Having built as many sites as Web-Op has, you get pretty familiar with different hosting providers. Many users wish to supply hosting for their projects, to ensure they’re in control in the event of a dispute, or control costs and features. For these users, I offer a strong piece of advice. Choose a smaller hosting firm!
“But why? 1&1 or GoDaddy (or other large firms) offers hosting with supposedly huge limits for the change that fell between my couch cushions!” I knew you’d say it! There are several reasons:
- Really large hosting firms tend to use cluster setups. These often require enormous propagation delays, so a simple task, like “set up new FTP account” or “add a database” which takes 20 seconds on a single-machine setup can take 30 minutes.
Cluster setups also often mean you’re stuck with awkward database provision. The database server or cluster is often a seperate host, so naive code expecting it at “localhost” must be fixed. And you’re likely to get an unpronounceable, non-intuitive name for that database, being a maintenance hassle later.
- Large hosts tend to rely on custom control panels. These are normally okay for basic situations, but when you want to do something out-of-the-ordinary, like a custom nameserver setup, mail hosted on an external server, or altering your Apache or PHP setup, you don’t want to spend time fighting the panel for the controls you need.
Even large hosts which have a more or less standard cPanel setup (Bluehost, I’m looking at you) tend to bury the actual commands in extra panes of advertising or buttons for upsells. Alternatively, they may cripple basic do-it-yourself features (like activating a SSL certificate you bought seperately) in the hopes they can drive you into buying their upsell version.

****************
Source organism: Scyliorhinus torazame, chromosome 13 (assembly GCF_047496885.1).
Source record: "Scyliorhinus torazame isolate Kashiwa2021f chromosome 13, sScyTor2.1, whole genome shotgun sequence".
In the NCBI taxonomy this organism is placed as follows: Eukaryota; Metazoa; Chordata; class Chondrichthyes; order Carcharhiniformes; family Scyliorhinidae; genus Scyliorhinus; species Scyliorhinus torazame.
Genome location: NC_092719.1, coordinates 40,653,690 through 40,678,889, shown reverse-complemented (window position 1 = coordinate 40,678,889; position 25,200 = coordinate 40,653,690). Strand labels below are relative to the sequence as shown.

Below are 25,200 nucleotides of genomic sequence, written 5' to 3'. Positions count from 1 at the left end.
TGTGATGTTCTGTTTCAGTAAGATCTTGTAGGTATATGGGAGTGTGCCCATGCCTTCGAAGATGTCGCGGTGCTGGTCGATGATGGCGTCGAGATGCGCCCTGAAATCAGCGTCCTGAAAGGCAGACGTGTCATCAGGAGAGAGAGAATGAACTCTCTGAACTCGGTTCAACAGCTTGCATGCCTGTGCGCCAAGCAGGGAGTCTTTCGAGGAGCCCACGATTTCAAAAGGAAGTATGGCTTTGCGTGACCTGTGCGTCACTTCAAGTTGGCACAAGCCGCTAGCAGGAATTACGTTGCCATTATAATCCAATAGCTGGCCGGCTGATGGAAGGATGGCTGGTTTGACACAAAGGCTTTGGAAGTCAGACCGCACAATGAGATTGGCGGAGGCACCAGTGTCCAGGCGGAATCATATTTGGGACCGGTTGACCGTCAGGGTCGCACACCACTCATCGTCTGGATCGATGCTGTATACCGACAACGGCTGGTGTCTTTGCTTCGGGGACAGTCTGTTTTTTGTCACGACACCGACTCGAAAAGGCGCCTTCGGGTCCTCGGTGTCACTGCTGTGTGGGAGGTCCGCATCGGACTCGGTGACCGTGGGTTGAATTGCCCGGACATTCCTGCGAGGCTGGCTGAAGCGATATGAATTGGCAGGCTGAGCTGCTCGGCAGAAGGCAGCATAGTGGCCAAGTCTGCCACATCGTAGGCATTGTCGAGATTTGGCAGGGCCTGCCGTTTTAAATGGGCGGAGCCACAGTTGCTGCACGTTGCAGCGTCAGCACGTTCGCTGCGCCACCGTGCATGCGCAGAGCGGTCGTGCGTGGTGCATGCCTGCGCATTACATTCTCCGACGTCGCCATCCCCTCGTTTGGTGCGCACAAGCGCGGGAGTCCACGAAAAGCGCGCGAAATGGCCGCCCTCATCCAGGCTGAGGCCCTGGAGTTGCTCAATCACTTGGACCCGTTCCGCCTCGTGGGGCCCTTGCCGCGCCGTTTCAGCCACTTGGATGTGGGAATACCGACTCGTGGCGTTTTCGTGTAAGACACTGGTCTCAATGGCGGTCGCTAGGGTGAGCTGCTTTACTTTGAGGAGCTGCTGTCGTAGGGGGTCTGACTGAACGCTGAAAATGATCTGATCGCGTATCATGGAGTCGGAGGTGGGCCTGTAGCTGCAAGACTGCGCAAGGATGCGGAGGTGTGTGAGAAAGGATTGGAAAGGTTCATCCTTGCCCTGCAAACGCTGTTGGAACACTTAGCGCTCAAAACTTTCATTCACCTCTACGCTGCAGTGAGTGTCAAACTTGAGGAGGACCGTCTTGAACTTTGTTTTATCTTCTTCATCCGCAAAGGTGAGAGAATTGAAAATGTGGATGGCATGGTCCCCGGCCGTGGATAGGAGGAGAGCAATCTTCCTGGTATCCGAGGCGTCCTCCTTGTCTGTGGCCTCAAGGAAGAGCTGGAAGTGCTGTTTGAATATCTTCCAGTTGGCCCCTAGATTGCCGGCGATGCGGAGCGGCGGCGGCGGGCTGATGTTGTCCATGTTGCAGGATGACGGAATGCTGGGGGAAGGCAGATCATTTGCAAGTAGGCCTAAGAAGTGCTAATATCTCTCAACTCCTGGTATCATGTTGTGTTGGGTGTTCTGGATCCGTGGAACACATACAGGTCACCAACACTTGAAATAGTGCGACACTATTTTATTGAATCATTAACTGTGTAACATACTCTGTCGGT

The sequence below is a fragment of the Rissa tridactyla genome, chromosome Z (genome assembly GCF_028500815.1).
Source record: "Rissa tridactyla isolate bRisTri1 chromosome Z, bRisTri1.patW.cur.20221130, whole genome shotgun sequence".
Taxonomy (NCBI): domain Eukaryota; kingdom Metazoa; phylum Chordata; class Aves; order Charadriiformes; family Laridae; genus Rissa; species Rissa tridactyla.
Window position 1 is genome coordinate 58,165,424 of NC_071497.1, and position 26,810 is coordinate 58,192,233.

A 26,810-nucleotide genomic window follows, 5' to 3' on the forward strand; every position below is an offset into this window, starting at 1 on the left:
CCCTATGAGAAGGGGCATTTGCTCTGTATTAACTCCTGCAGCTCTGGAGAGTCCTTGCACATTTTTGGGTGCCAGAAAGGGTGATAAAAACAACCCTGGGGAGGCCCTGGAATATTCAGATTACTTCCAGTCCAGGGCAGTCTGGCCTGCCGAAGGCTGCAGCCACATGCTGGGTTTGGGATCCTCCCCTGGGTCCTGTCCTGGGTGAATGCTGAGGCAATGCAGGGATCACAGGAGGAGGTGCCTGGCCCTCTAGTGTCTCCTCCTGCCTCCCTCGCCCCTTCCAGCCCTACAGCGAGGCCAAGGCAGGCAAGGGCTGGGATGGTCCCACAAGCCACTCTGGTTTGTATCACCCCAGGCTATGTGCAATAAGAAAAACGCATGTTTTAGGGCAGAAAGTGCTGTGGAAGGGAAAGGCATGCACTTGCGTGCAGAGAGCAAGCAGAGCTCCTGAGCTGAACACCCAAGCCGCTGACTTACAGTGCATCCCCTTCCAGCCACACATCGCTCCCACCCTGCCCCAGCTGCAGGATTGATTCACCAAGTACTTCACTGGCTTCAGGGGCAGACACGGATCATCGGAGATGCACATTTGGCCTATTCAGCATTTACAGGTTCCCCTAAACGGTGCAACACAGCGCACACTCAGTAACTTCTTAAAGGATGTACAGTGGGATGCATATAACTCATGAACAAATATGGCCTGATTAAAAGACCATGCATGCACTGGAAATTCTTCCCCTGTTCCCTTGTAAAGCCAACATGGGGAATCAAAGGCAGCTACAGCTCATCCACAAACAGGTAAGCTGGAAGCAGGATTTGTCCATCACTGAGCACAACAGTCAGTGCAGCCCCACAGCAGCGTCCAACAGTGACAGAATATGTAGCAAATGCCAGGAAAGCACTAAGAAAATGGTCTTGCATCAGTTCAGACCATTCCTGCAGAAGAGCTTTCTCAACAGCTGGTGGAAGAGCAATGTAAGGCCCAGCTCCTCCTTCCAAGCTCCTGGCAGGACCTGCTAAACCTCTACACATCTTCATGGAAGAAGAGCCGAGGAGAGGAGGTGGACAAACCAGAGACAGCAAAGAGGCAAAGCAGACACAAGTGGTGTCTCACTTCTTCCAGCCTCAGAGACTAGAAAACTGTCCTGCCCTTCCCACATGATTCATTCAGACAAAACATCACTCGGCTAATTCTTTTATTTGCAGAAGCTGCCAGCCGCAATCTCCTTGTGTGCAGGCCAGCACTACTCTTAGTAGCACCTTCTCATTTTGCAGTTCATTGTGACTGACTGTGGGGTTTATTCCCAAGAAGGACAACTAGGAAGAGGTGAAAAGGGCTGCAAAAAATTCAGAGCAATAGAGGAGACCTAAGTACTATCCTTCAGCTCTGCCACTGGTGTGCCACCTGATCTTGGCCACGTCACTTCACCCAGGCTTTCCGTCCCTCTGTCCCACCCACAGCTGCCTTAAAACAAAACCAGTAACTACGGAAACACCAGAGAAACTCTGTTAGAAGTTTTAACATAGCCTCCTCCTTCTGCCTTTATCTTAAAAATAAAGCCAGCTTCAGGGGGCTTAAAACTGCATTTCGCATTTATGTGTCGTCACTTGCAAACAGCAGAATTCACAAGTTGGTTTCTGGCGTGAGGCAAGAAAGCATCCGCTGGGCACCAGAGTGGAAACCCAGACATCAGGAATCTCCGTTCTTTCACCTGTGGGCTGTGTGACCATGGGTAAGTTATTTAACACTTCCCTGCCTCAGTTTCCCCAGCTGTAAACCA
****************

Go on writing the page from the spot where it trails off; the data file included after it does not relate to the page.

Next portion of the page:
- There are often surprise restrictions which hobble the account. Many hosts which promise “unlimited storage” will also say “only 10,000 files”. However, items like themable systems, and off-the-shelf packages like shopping carts often consume several thousand of these files before you’re even out of the gate. Also common are extremely tight rules on how much CPU time you can use, because the server is highly oversold. These are often poorly disclosed and virtually impossible to independently audit.
Email is also often restricted. GoDaddy, for example, limits most of their hosting to 1,000 outbound emails per day; anything left over is deferred. Sounds like a lot, eh? Consider an online shop which sends a receipt to a customer, a pick list to the drop shipper, and an invoice to the owner. Say it gets 200 orders a day. You’re down to 400 emails left. Plus a contact form, which could get quite a few inquiries per day. Blog comment notifications. Then add one hostile user pounding the site with nonsense comments, and you’re deferring real customer data.
- You’re a replacable customer. The margins on hosting are microscopic, so it may be worth it just to lose you as a customer, rather than push to satisfy you. Big hosting firm support systems are built with tiers of cannon-fodder employees that can’t help you and merely want to get you off the line. Even if you get angry, there are 300,000 other customers that are unlikely to move away. And 10,000 more lured by the promise of 60 cent per month hosting coming every month.
In our experience, smaller hosting companies are better on these issues in three key ways:
- They’ll charge the dollar or two more to cover their expenses without wildly overselling their resources
- They’ll usually just give you a standard, sanely-configured control panel (cPanel or Plesk)
- There’s typically a chance of contacting someone competent in support inquiries.